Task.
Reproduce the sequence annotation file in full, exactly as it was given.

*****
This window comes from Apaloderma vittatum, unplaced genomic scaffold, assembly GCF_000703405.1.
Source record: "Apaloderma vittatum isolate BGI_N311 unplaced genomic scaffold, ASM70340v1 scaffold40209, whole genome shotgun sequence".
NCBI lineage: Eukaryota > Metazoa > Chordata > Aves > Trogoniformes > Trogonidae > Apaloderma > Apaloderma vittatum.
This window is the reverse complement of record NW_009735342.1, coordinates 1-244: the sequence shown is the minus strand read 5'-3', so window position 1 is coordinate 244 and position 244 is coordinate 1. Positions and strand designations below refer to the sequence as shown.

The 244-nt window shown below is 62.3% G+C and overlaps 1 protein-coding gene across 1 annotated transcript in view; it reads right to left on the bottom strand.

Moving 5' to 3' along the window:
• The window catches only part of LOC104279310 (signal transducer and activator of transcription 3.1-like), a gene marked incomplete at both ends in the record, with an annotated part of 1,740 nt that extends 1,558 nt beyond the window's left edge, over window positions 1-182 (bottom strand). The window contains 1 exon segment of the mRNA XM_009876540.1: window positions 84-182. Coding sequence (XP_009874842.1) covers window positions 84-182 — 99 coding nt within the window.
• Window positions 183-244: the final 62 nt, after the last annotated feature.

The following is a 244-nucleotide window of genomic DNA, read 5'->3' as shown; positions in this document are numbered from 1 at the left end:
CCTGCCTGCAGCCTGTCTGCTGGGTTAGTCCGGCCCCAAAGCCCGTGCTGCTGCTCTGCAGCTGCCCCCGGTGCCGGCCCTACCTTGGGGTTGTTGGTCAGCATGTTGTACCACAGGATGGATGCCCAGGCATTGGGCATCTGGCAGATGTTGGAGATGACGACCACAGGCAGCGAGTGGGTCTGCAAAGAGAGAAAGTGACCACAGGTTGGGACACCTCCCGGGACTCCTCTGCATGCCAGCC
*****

This window comes from Apaloderma vittatum, unplaced genomic scaffold, assembly GCF_000703405.1.
Source record: "Apaloderma vittatum isolate BGI_N311 unplaced genomic scaffold, ASM70340v1 scaffold40209, whole genome shotgun sequence".
NCBI lineage: Eukaryota > Metazoa > Chordata > Aves > Trogoniformes > Trogonidae > Apaloderma > Apaloderma vittatum.
This window is the reverse complement of record NW_009735342.1, coordinates 1-244: the sequence shown is the minus strand read 5'-3', so window position 1 is coordinate 244 and position 244 is coordinate 1. Positions and strand designations below refer to the sequence as shown.

The 244-nt window shown below is 62.3% G+C and overlaps 1 protein-coding gene across 1 annotated transcript in view; it reads right to left on the bottom strand.

Moving 5' to 3' along the window:
• The window catches only part of LOC104279310 (signal transducer and activator of transcription 3.1-like), a gene marked incomplete at both ends in the record, with an annotated part of 1,740 nt that extends 1,558 nt beyond the window's left edge, over window positions 1-182 (bottom strand). The window contains 1 exon segment of the mRNA XM_009876540.1: window positions 84-182. Coding sequence (XP_009874842.1) covers window positions 84-182 — 99 coding nt within the window.
• Window positions 183-244: the final 62 nt, after the last annotated feature.

The following is a 244-nucleotide window of genomic DNA, read 5'->3' as shown; positions in this document are numbered from 1 at the left end:
CCTGCCTGCAGCCTGTCTGCTGGGTTAGTCCGGCCCCAAAGCCCGTGCTGCTGCTCTGCAGCTGCCCCCGGTGCCGGCCCTACCTTGGGGTTGTTGGTCAGCATGTTGTACCACAGGATGGATGCCCAGGCATTGGGCATCTGGCAGATGTTGGAGATGACGACCACAGGCAGCGAGTGGGTCTGCAAAGAGAGAAAGTGACCACAGGTTGGGACACCTCCCGGGACTCCTCTGCATGCCAGCC